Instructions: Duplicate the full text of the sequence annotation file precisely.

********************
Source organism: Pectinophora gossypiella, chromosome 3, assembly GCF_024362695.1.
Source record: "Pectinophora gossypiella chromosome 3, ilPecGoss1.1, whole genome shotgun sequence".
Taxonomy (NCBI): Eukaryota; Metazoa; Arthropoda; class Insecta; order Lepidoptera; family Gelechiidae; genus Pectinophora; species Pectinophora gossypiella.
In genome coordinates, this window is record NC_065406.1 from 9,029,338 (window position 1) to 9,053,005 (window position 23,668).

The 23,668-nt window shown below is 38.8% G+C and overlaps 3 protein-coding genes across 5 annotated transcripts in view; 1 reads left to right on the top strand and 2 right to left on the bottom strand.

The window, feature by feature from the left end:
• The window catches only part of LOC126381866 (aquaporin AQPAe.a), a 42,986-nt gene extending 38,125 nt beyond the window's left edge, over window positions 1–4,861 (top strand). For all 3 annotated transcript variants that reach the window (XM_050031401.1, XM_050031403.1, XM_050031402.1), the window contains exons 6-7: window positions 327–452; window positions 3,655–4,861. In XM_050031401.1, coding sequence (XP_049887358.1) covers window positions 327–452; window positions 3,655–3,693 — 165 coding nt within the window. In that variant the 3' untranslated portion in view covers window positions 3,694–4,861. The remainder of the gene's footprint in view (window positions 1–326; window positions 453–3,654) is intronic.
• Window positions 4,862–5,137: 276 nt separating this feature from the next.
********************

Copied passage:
Source organism: Pectinophora gossypiella, chromosome 3, assembly GCF_024362695.1.
Source record: "Pectinophora gossypiella chromosome 3, ilPecGoss1.1, whole genome shotgun sequence".
Taxonomy (NCBI): Eukaryota; Metazoa; Arthropoda; class Insecta; order Lepidoptera; family Gelechiidae; genus Pectinophora; species Pectinophora gossypiella.
In genome coordinates, this window is record NC_065406.1 from 9,029,338 (window position 1) to 9,053,005 (window position 23,668).

The 23,668-nt window shown below is 38.8% G+C and overlaps 3 protein-coding genes across 5 annotated transcripts in view; 1 reads left to right on the top strand and 2 right to left on the bottom strand.

The window, feature by feature from the left end:
• The window catches only part of LOC126381866 (aquaporin AQPAe.a), a 42,986-nt gene extending 38,125 nt beyond the window's left edge, over window positions 1–4,861 (top strand). For all 3 annotated transcript variants that reach the window (XM_050031401.1, XM_050031403.1, XM_050031402.1), the window contains exons 6-7: window positions 327–452; window positions 3,655–4,861. In XM_050031401.1, coding sequence (XP_049887358.1) covers window positions 327–452; window positions 3,655–3,693 — 165 coding nt within the window. In that variant the 3' untranslated portion in view covers window positions 3,694–4,861. The remainder of the gene's footprint in view (window positions 1–326; window positions 453–3,654) is intronic.
• Window positions 4,862–5,137: 276 nt separating this feature from the next.